UP ONE LEVEL: ENEL 315 Winter 1997 Extra C++ Information

enum Types in C++

This is NOT a course handout - to save paper, no paper copies have been printed.

Author: Steve Norman
First published: 11 February 1997
Last modified: Tue Feb 11 10:43:41 MST 1997

Contents


Introduction

In C and C++, enum types can be used to set up collections of named integer constants. (The keyword enum is short for ``enumerated''.)

The traditional C way of doing this was something like this:

#define SPRING   0
#define SUMMER   1
#define FALL     2
#define WINTER   3
An alternate approach using enum would be
enum { SPRING, SUMMER, FALL, WINTER };

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enum declarations

There are two kinds of enum type declarations. One kind creates a named type, as in
enum MyEnumType { ALPHA, BETA, GAMMA };
If you give an enum type a name, you can use that type for variables, function arguments and return values, and so on:
enum MyEnumType x;  /* legal in both C and C++ */
MyEnumType y;       // legal only in C++
The other kind creates an unnamed type. This is used when you want names for constants but don't plan to use the type to declare variables, function arguments, etc. For example, you can write
enum { HOMER, MARGE, BART, LISA, MAGGIE };

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Values of enum constants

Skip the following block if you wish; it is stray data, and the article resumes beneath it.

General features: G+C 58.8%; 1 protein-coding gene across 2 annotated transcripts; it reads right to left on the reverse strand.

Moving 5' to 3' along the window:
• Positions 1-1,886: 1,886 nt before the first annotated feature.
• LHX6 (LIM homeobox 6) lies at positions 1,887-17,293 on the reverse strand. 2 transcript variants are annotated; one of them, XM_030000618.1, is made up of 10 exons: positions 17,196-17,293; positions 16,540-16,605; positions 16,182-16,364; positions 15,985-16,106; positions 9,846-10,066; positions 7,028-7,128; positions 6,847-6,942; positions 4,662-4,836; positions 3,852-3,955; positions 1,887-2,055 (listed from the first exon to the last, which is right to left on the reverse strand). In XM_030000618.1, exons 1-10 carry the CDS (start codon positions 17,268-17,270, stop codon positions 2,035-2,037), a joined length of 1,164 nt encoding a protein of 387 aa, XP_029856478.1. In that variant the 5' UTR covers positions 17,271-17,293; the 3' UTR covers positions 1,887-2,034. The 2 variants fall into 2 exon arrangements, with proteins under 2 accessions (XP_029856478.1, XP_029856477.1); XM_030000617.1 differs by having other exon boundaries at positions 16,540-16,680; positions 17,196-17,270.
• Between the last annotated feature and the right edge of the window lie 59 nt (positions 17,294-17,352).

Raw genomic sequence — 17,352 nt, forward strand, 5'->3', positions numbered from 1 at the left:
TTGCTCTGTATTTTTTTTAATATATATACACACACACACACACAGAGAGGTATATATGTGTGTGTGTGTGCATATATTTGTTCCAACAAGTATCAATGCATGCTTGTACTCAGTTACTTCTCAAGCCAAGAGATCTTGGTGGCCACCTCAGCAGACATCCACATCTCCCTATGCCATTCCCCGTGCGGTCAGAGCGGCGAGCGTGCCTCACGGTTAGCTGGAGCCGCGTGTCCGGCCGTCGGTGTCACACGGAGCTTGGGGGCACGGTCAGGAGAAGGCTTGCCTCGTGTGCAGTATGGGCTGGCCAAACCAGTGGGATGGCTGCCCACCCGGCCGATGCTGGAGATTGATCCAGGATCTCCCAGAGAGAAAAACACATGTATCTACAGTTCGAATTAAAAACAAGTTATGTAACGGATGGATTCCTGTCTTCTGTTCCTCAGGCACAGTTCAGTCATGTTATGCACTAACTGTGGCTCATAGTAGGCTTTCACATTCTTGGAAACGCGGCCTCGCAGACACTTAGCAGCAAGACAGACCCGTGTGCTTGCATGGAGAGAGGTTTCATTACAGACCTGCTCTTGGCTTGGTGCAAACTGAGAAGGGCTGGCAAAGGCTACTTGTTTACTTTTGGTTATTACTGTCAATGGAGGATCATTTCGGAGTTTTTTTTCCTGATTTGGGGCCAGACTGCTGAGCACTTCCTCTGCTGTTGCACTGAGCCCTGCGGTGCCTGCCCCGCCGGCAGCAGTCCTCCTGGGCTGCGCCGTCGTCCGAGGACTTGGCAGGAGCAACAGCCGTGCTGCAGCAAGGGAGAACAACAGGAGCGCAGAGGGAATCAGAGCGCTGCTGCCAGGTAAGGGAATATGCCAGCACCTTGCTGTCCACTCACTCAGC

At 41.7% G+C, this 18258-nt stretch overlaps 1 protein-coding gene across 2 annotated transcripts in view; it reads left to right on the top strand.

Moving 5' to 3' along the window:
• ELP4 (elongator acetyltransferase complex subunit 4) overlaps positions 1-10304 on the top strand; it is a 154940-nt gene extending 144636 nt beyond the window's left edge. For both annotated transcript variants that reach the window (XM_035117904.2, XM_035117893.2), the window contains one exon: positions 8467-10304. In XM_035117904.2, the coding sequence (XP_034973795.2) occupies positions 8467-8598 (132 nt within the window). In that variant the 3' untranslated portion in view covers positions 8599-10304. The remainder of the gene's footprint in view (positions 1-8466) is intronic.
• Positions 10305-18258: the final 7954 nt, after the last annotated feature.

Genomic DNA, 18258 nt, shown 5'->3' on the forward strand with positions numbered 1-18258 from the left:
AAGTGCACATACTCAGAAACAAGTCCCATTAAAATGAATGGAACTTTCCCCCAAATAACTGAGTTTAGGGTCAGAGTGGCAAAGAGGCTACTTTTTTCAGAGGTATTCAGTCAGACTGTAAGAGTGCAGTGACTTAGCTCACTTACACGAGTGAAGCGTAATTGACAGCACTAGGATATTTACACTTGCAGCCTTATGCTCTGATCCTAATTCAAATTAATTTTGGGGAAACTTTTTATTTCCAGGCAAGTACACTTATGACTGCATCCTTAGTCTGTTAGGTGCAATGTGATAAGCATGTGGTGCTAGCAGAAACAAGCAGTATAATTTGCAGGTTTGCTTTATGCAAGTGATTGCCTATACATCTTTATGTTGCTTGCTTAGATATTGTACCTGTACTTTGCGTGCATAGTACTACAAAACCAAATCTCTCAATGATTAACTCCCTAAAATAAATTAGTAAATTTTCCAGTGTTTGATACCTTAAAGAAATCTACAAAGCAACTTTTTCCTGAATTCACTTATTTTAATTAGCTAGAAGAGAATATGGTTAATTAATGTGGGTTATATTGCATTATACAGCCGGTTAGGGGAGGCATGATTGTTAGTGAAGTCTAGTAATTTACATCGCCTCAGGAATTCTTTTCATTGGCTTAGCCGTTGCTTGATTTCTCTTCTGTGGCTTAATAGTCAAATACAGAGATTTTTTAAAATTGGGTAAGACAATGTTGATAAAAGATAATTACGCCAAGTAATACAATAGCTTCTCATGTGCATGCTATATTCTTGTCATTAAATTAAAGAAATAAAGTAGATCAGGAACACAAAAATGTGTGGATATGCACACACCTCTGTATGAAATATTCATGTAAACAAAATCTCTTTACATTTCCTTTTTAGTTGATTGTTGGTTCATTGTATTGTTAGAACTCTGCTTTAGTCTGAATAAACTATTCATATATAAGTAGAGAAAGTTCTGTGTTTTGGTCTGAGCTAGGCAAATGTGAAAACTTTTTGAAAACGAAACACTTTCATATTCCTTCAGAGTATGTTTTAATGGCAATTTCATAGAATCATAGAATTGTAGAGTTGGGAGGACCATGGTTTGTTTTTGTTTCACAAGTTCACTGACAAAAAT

If you don't specify values for enum constants, the values start at zero and increase by one with each move down the list. For example, given
enum MyEnumType { ALPHA, BETA, GAMMA };
ALPHA has a value of 0, BETA has a value of 1, and GAMMA has a value of 2.

If you want, you may provide explicit values for enum constants, as in

enum FooSize { SMALL = 10, MEDIUM = 100, LARGE = 1000 };

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C++ enum type conversion rules

These rules apply to C++ only. The rules for C are different.

There is an implicit conversion from any enum type to int. Suppose this type exists:

enum MyEnumType { ALPHA, BETA, GAMMA };
Then the following lines are legal:
int i = BETA;      // give i a value of 1
int j = 3 + GAMMA; // give j a value of 5

On the other hand, there is not an implicit conversion from int to an enum type:

MyEnumType x = 2;    // should NOT be allowed by compiler
MyEnumType y = 123;  // should NOT be allowed by compiler
Note that it doesn't matter whether the int matches one of the constants of the enum type; the type conversion is always illegal.

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